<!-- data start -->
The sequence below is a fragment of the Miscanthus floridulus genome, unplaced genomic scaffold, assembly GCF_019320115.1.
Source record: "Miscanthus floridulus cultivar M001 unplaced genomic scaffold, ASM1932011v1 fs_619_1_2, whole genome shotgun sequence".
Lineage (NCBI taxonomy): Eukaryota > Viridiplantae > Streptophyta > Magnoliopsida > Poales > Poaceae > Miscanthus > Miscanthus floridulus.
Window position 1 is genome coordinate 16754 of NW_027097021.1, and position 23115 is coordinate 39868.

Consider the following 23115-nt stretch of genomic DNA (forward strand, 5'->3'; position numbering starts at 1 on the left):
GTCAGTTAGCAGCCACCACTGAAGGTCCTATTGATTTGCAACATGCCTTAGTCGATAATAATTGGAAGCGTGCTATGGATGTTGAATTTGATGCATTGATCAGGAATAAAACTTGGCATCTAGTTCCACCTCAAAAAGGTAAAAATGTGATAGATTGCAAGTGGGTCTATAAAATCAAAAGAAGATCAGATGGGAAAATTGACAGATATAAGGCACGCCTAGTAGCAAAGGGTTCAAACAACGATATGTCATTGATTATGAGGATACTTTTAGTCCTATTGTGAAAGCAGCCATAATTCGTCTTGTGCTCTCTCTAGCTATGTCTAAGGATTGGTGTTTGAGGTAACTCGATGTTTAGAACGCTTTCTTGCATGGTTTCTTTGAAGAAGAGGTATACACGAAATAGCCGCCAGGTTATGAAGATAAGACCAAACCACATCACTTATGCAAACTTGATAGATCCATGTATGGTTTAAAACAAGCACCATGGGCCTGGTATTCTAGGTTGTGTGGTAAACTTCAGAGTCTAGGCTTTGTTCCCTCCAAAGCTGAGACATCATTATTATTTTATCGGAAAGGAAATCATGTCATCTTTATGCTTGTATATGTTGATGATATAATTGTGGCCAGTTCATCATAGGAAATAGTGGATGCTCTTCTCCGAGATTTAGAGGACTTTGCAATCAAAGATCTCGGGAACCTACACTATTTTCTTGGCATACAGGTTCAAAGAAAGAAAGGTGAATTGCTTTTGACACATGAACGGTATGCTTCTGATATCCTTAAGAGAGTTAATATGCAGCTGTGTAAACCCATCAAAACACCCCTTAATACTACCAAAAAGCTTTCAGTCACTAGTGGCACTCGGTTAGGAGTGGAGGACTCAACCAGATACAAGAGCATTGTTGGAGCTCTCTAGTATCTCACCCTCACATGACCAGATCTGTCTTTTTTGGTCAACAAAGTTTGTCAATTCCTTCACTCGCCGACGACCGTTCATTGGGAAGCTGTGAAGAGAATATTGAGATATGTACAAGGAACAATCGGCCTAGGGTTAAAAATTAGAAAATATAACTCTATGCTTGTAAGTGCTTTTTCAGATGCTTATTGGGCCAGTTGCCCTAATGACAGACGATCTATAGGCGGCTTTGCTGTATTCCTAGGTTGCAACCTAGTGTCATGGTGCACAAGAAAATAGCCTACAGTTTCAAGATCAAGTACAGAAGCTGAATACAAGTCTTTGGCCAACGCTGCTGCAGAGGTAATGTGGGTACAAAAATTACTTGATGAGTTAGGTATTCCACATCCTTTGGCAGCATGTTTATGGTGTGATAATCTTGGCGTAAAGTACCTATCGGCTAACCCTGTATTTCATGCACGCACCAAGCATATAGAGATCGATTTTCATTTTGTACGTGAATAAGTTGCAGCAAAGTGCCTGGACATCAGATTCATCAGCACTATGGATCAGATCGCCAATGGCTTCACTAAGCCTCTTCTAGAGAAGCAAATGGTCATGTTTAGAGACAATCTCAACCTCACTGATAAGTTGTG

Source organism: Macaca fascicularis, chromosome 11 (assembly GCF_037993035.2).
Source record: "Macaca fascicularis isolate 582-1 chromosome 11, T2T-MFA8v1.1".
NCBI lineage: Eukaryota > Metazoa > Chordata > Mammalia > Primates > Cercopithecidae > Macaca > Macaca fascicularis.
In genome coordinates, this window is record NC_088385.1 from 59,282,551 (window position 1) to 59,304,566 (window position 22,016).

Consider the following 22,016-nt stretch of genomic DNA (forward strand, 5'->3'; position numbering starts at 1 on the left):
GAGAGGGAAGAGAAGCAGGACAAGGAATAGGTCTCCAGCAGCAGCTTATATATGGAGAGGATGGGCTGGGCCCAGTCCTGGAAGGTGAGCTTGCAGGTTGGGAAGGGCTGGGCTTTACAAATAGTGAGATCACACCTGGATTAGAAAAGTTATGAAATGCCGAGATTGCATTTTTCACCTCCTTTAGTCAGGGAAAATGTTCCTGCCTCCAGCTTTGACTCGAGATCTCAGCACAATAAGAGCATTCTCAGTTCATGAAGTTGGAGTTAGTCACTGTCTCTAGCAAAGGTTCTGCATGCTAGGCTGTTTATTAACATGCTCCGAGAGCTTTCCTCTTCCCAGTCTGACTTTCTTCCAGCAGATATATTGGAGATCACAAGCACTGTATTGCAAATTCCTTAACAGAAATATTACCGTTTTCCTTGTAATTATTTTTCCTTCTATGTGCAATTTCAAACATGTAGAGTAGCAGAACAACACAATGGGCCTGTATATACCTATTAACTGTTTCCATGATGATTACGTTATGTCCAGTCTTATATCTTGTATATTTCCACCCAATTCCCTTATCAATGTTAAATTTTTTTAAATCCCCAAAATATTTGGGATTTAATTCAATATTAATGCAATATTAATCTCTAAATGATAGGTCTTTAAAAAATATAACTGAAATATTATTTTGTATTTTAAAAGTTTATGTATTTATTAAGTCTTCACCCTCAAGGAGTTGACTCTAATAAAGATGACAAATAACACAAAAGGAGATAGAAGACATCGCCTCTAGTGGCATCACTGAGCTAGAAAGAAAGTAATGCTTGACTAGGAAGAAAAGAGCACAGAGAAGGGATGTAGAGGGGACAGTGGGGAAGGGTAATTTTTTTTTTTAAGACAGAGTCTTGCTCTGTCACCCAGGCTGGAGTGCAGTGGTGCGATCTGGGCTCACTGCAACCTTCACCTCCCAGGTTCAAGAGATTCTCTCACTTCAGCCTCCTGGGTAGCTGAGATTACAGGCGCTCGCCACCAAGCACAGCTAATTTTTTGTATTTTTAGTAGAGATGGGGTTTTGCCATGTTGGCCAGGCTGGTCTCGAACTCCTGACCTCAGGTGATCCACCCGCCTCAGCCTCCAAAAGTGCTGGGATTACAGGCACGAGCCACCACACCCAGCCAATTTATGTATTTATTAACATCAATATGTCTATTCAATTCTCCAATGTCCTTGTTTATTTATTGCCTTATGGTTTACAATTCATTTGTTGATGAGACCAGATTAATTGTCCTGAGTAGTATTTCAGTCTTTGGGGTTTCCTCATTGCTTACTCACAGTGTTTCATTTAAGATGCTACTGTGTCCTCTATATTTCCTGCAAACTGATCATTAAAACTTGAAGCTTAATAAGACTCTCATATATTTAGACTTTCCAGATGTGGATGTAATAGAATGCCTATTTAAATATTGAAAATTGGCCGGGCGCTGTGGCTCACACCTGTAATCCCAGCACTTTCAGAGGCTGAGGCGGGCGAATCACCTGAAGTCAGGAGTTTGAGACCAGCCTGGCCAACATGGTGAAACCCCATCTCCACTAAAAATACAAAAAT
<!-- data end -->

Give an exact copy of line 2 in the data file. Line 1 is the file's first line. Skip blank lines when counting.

Source record: "Miscanthus floridulus cultivar M001 unplaced genomic scaffold, ASM1932011v1 fs_619_1_2, whole genome shotgun sequence".